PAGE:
The Arabian Nights Adventure in Learning was a collaboration between Library of Birmingham, Birmingham REP Theatre and Coney. This cross art-form project offered 11 classes in 11 local primary schools the chance to explore the new Birmingham library building, engage in a digital adventure with a Genie and, finally, see the Arabian Nights stories they created come to life on stage at the REP Theatre. Using our award-winning Adventures in Learning format, pupils were cast as heroes in a quest featuring ‘missions’ in classrooms and in both venues. The project developed participants artistic sensibilities, confidence and provided teachers and library staff with valuable CPD in creating immersive learning models, as well as exposure to two significant Birmingham public venues. I came to the project prior to kick off in October 2014 to manage the overview with project writer and director, Tom Bowtell (representing Coney), project partners Steve Ball (Birmingham Rep) and Jen Bakewell (Birmingham Library), and of course, the odd Genie. I had worked with Tom producing various Adventures in Learning projects, Coney’s flagship engagement strand, but this was a new, up-scaled concept; 13 artists, a Birmingham based production company and 330 school children aged 8-11 engaged with a project spreading across three venues.
Arabian Nights started with a digital interruption in a normal lesson. This is one of the strengths of Adventures in Learning – using digital technology and playful tactics to subvert the ‘normal’ and take audiences on an unexpected journey (Tom wrote more about this element of the Adventures in his article for the Guardian here: http://www.theguardian.com/stage/theatreblog/2015/feb/06/teaching-pupils-that-genies-are-real-magic-classroom). Every eventuality is thought through and story development is live; if an audience takes the narrative in a different direction, the writer ‘playing’ a character responds to it. And that responsivity is key – there is no audience more precise, more able to spot inconsistency, than a class of 8yr olds. Creative classroom interruptions led our young explorers to Birmingham’s award winning, brand spanking new Library where TV screens, actual falcons, ‘staff’ and a standard tour of the beautiful new building were hijacked to lead groups into a secret room, hidden deep in the bowels of the building.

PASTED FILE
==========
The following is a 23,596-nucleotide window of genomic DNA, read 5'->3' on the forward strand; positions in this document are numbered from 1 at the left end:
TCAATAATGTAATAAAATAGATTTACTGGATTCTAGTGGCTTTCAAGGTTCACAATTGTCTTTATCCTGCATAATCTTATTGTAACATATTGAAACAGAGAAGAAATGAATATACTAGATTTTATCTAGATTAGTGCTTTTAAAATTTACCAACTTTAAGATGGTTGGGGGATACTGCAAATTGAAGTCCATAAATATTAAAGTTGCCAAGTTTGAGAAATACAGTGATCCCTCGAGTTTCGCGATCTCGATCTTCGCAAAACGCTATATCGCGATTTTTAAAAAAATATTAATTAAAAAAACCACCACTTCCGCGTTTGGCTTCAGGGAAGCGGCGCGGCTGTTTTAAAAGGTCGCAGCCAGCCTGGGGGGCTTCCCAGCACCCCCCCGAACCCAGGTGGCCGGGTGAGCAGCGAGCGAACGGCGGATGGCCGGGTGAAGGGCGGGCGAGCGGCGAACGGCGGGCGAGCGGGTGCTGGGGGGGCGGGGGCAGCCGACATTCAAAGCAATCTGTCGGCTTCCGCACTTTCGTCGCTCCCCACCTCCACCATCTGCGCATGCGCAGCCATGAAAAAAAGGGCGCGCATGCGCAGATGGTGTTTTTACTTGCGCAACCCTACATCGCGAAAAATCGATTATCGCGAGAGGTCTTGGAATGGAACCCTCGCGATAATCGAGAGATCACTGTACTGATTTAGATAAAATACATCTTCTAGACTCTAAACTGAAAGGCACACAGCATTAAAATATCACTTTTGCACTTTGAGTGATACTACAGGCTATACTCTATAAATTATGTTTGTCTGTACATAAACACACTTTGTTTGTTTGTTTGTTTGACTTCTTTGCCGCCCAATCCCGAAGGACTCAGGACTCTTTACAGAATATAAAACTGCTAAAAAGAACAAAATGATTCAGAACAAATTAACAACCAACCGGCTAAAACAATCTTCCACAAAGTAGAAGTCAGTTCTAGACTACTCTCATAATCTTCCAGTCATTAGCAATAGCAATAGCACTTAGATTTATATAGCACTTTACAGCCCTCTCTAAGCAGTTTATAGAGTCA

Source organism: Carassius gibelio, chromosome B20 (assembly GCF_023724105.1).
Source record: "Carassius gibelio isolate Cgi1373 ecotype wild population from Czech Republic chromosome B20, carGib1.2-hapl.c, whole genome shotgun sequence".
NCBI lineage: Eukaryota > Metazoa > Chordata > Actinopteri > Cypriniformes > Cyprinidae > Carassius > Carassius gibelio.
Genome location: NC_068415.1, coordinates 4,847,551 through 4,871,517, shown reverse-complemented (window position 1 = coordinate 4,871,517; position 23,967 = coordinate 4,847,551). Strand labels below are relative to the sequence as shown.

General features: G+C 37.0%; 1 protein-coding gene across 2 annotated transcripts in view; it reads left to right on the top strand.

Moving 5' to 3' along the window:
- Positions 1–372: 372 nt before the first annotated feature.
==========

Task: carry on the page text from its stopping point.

After entering our secret room any cynics within the classes were stumped – the improbable story has spilled out of the classroom and been confirmed as true by discoveries in the outside world. Creative writing tasks back in the classroom were devoured eagerly by our young writers – now aware that what they wrote was key to saving the Genie. The project culminated in a final visit to the Rep, to see the young authors work performed live by a cast of improvisers – actors received the children’s work the night before, props sourced and characters across the three months reincorporated into performance. It honestly felt like magic – even for those of us who knew the mechanisms of the project.
The schools involved were new to immersive engagement in the classroom; only one had engaged with Coney before and a couple with the Rep. The children also came from a range of educational, cultural and economic backgrounds and the project had to work for them all. Key to this was the role of the teacher in managing the classroom interceptions, planning two trips, working with multiple characters on email in front of the class, allowing for workshops in their classroom time and keeping the mystery and mayhem going across a three month delivery phase. It genuinely felt like a two way process with teachers and without this relationship, projects like Adventures in Learning don’t work.
At the heart of this collaboration, and every Adventure in Learning is participant as creator and in this instance, child as author. Through a magical, immersive journey, children wrote, they wrote a lot. Of the 7 schools evaluated, 91% of teachers felt children’s creative confidence had increased and 88% felt the children’s passion for writing and ability to problem solve had expanded. Children made decisions, solved practical problems in groups and widened their vocabulary. I spent a day shadowing one of our early classroom workshop as a ‘teaching assistant’ and tried to maintain surprise, as events unfolded. A quiet boy leaned over half way through the day and said ‘Miss, aren’t you pleased you got to see this, instead of some boring English lesson?’ Little did he know that he had spent his day careening through his Key Stage 2 Literacy Targets. Whilst it would be impossible for every class and lesson to be this performative, largely due to cost, it felt like each class, teacher and organisation experienced a process that reinvigorated their practice when working with young people and the curriculum, and that effort was noticed by the most important people – the kids.